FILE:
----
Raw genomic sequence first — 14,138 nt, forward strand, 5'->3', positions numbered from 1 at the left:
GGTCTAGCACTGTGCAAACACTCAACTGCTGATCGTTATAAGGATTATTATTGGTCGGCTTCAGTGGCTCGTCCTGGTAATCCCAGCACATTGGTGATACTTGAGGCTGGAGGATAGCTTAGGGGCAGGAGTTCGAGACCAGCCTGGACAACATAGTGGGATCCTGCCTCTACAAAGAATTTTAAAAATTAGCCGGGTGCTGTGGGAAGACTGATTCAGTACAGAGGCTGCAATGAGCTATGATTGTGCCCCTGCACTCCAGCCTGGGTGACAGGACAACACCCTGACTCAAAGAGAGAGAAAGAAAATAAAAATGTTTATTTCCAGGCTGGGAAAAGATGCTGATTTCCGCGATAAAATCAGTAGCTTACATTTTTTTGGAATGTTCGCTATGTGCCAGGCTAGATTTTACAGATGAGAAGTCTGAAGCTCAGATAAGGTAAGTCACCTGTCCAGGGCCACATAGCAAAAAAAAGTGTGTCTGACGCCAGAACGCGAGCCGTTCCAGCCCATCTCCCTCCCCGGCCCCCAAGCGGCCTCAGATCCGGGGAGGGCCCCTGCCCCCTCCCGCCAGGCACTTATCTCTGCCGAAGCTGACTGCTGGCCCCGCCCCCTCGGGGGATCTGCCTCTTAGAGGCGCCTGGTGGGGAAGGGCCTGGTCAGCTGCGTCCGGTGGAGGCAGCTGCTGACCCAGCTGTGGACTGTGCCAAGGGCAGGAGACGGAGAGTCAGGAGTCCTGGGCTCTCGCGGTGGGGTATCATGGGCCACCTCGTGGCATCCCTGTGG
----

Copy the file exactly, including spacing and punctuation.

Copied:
Raw genomic sequence first — 14,138 nt, forward strand, 5'->3', positions numbered from 1 at the left:
GGTCTAGCACTGTGCAAACACTCAACTGCTGATCGTTATAAGGATTATTATTGGTCGGCTTCAGTGGCTCGTCCTGGTAATCCCAGCACATTGGTGATACTTGAGGCTGGAGGATAGCTTAGGGGCAGGAGTTCGAGACCAGCCTGGACAACATAGTGGGATCCTGCCTCTACAAAGAATTTTAAAAATTAGCCGGGTGCTGTGGGAAGACTGATTCAGTACAGAGGCTGCAATGAGCTATGATTGTGCCCCTGCACTCCAGCCTGGGTGACAGGACAACACCCTGACTCAAAGAGAGAGAAAGAAAATAAAAATGTTTATTTCCAGGCTGGGAAAAGATGCTGATTTCCGCGATAAAATCAGTAGCTTACATTTTTTTGGAATGTTCGCTATGTGCCAGGCTAGATTTTACAGATGAGAAGTCTGAAGCTCAGATAAGGTAAGTCACCTGTCCAGGGCCACATAGCAAAAAAAAGTGTGTCTGACGCCAGAACGCGAGCCGTTCCAGCCCATCTCCCTCCCCGGCCCCCAAGCGGCCTCAGATCCGGGGAGGGCCCCTGCCCCCTCCCGCCAGGCACTTATCTCTGCCGAAGCTGACTGCTGGCCCCGCCCCCTCGGGGGATCTGCCTCTTAGAGGCGCCTGGTGGGGAAGGGCCTGGTCAGCTGCGTCCGGTGGAGGCAGCTGCTGACCCAGCTGTGGACTGTGCCAAGGGCAGGAGACGGAGAGTCAGGAGTCCTGGGCTCTCGCGGTGGGGTATCATGGGCCACCTCGTGGCATCCCTGTGG